Renowned photographer Joe McNally is in Australia for a month-long tour. Here's what goes on behind-the-scenes at one of his workshops, all to do with the art of lighting.
Joe McNally is a renowned American photographer who has worked for publications like National Geographic, Sports Illustrated and Time.
McNally is in Australia to hold a series of workshops, keynote presentations and seminars across the country, over the coming month.
The one-day workshop, which is also being held in Melbourne and on the Gold Coast, covers the fundamentals of working with light in order to best capture a series of subjects, with McNally providing personal one-on-one tuition throughout the event, as well as group guidance. There's plenty of advanced lighting equipment to use on the day, including camera flashes, Nikon SLRs such as the D800 and D4, reflectors and professional studio lights.
His approach to lighting is particularly organic, and McNally is a big advocate of "thinking inside the box" — that is, working with what you have. You don't need to have experience working with flashes to take part in the workshop; just a love for photography and to know your way around your camera in manual exposure mode.
The first exercise for the day is working with one light source. The workshop is divided into small groups where you all help each other achieve a particular shot, whether that's holding reflectors, positioning flash units or tweaking settings on equipment.
Here, I used a Nikon SB-910 flash unit inside a small soft box, triggered by another master unit on top of the D800, to provide a single burst of light onto our model's face. Given the flat and even ambient light outside on an overcast day, only a small amount of illumination was required to create a dramatic effect underneath this archway.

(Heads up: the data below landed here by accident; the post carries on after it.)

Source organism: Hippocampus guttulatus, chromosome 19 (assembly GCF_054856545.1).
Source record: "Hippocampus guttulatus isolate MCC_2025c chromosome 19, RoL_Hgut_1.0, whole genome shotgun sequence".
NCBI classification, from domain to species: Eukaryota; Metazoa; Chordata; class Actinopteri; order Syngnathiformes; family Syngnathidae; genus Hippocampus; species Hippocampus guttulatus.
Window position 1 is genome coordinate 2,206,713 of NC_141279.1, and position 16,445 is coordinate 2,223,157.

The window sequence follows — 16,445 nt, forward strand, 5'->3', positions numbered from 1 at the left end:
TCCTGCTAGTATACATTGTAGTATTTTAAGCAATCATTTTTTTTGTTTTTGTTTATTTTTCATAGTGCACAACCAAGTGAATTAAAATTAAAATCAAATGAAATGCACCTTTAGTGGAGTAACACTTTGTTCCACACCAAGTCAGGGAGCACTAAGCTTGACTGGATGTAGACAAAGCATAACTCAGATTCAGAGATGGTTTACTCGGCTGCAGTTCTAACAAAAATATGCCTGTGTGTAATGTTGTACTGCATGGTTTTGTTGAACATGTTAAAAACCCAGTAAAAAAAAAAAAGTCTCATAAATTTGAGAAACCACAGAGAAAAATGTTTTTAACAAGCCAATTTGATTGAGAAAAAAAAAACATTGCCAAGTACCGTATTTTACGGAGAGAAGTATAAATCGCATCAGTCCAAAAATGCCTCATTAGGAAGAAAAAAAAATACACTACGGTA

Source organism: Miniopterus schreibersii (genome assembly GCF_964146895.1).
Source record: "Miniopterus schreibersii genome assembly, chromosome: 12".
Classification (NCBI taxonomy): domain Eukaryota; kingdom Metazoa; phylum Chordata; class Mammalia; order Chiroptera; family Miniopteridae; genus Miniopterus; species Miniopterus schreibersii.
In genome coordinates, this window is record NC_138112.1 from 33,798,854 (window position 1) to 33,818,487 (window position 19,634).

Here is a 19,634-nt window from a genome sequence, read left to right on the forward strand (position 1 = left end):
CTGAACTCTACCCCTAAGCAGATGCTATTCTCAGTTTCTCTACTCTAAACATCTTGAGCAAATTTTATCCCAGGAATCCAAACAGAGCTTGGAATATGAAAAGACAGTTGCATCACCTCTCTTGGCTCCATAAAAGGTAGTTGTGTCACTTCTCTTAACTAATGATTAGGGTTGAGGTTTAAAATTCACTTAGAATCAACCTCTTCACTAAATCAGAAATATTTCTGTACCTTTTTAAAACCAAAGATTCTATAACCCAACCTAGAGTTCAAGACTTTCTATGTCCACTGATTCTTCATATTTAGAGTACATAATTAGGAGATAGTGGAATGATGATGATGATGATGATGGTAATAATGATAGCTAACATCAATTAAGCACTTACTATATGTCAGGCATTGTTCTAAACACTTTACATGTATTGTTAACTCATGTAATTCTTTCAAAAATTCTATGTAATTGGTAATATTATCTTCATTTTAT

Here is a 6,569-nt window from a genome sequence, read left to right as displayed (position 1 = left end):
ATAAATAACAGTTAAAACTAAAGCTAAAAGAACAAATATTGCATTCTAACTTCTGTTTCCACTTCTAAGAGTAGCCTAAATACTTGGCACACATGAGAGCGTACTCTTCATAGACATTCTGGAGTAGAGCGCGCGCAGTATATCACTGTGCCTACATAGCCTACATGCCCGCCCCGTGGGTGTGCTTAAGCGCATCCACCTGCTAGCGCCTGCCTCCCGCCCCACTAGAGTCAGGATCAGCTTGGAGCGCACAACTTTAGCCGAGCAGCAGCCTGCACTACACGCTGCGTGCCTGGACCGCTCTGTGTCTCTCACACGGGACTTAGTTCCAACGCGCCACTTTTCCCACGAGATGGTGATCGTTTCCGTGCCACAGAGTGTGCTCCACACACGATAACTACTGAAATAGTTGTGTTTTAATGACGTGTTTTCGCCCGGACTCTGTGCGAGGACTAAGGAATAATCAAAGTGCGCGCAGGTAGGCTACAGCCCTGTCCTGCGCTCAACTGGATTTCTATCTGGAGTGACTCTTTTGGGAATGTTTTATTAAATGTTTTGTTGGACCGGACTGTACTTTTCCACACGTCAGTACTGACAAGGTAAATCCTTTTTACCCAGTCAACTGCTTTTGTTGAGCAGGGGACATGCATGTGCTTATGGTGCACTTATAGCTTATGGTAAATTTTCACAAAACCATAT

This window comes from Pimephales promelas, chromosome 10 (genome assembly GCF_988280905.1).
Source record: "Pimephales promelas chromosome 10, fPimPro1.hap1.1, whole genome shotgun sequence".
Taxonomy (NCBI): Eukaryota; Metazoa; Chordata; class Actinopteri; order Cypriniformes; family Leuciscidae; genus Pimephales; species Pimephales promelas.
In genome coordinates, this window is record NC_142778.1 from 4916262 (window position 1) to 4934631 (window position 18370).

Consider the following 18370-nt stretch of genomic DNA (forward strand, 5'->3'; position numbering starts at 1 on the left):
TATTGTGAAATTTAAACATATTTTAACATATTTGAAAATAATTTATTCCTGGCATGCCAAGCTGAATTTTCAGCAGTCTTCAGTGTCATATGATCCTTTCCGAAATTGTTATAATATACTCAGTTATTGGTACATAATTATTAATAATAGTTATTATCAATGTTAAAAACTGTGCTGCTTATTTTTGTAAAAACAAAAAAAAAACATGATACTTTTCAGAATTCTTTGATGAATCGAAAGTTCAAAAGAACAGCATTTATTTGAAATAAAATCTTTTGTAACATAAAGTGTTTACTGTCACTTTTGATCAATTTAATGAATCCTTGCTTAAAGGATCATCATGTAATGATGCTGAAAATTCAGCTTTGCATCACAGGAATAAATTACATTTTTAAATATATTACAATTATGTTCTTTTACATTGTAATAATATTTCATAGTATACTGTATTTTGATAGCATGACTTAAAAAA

Exposure: 1/320, f/5.6, ISO 200 using a 24-70mm f/2.8 lens.
Moving beyond Speedlights, the next exercise was to use studio flash units. The room was particularly dark, but filled with sumptuous colours from items, like the red curtain.
Using a large soft box, positioned to the left of frame and just above our subject, I chose to diffuse the studio flash even further by putting a white reflector in front of it, to create a bigger surface area for the light to travel through. This gave a particularly even fall of light on her face, as well as catching the rich red of the curtain backdrop. There was also a gold reflector at the right of the camera to catch some of the extra light and bounce it into her hair, providing a bit more fill.
Exposure: 1/200, f/5.6, ISO 160 using a 24-70mm f/2.8 lens.
And now, for something completely different. The next shoot was set up in the dungeon underneath Vaucluse House, and I wanted to stage an Escape from Alcatraz-style shoot. Using our two models, I positioned a studio flash facing them, at the top of the stairs. Then, behind each of them, an SB-910 fitted with an orange gel, which fired to give the glowing effect behind them. I manually entered the white balance to around 2600K, in order to simulate night time. See the next shot for an example of what the shoot actually looked like.
Exposure: 1/160, f/13, ISO 160 using a 24-70mm f/2.8 lens.
Towards the end of the day, McNally gets the group back together to go through another demonstration on how best to work with flashes in a dark environment. On the screen above — though it doesn't do the original photo justice — you can see the finished shot that McNally captures in the dark stables. He pieces it together by using just two light sources; one flash positioned on a boom pole, pointing directly through the rear window with an orange gel, and one large flash in front of a very large and flat white diffuser that the model is looking into. Using a smoke machine to diffuse the light, it falls through the rear window and creates a moody, romantic atmosphere.
Lexy Savvides attended the Through the Lens workshop as a guest of Nikon Australia.